Much of what I have talked about here is work that needs to be done. The first version of Grimoire that I announced originally on the Clojure mailing list was a trivial hierarchical directory structure aimed at users who sorta kinda knew what they were looking for and where to find it because that's all I personally need out of a documentation tool for the most part after two years of non-stop Clojure. Since then I've been delighted to welcome and incorporate criticism and changes from those who have found Grimoire similarly of day to day use, however I think it's important to note that Grimoire is fundamentally user land tooling as is Leiningen and as is Thalia.

As such, I don't expect that Grimoire will ever have any official truck with Rich's sanctioned documentation. This and the hope that we may one day get better official docs mean that I don't really foresee migrating Grimoire off of my personal hosting to a more "clojure-ey" domain. Doing so would lend Grimoire an undue level of "official-ness", forget the fact that I'm now rather attached to the name and that my browser goes to the right page with four keystrokes.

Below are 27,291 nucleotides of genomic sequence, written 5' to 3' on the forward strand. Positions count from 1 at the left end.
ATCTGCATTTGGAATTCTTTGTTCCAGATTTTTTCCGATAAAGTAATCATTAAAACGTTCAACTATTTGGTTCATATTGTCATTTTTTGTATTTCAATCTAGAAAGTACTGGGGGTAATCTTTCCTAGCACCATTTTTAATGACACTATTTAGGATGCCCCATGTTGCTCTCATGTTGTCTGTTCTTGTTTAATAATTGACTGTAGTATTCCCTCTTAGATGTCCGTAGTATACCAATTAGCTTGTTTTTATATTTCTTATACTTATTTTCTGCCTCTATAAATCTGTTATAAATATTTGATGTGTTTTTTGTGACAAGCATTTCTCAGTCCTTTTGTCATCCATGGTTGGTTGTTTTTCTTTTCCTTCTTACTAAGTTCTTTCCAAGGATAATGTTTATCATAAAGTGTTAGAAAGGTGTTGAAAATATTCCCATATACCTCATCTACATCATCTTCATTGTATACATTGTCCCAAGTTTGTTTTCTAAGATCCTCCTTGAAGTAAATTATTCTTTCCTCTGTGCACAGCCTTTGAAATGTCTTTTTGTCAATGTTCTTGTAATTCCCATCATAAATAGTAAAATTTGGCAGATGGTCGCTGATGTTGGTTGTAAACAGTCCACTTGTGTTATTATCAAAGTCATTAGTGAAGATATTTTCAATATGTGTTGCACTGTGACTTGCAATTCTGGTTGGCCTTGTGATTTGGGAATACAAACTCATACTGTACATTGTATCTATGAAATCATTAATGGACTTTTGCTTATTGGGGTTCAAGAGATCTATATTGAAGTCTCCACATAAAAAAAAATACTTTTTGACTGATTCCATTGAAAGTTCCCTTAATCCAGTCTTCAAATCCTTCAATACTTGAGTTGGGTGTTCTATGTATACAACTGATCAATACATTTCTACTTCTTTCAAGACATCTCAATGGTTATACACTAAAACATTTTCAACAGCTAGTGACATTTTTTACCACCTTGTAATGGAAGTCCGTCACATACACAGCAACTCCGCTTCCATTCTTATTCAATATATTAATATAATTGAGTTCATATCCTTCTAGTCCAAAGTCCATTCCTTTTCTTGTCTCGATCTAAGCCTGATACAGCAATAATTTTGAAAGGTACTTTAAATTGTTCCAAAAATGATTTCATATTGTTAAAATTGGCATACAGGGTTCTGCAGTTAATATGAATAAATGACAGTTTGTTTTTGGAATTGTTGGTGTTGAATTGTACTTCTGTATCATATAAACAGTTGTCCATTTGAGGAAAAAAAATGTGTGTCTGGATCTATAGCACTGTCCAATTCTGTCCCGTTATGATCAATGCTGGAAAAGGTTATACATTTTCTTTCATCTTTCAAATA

As far as I am concerned, Grimoire is in a good place. It's under my control, I have shall we say a side project as I'm chugging along on "day job" for GSoC and it seems judging by Google Analytics that some 300 other Clojureists have at least bothered to stop by and some 70 have found Grimoire useful enough to come back for more all in the three days that I've had analytics on. There is still basic UI work to be done, which isn't surprising because I claim no skill or taste as a graphic designer, and there's a lot of stuff I'd like to do in terms of improving upon the existing documentation.

Frankly I think it's pretty crazy that I put about 20 hours of effort into something, threw it up on the internet and suddenly for the first time in my life I have honest to god users. From 38 countries. I should try this "front end" stuff more often.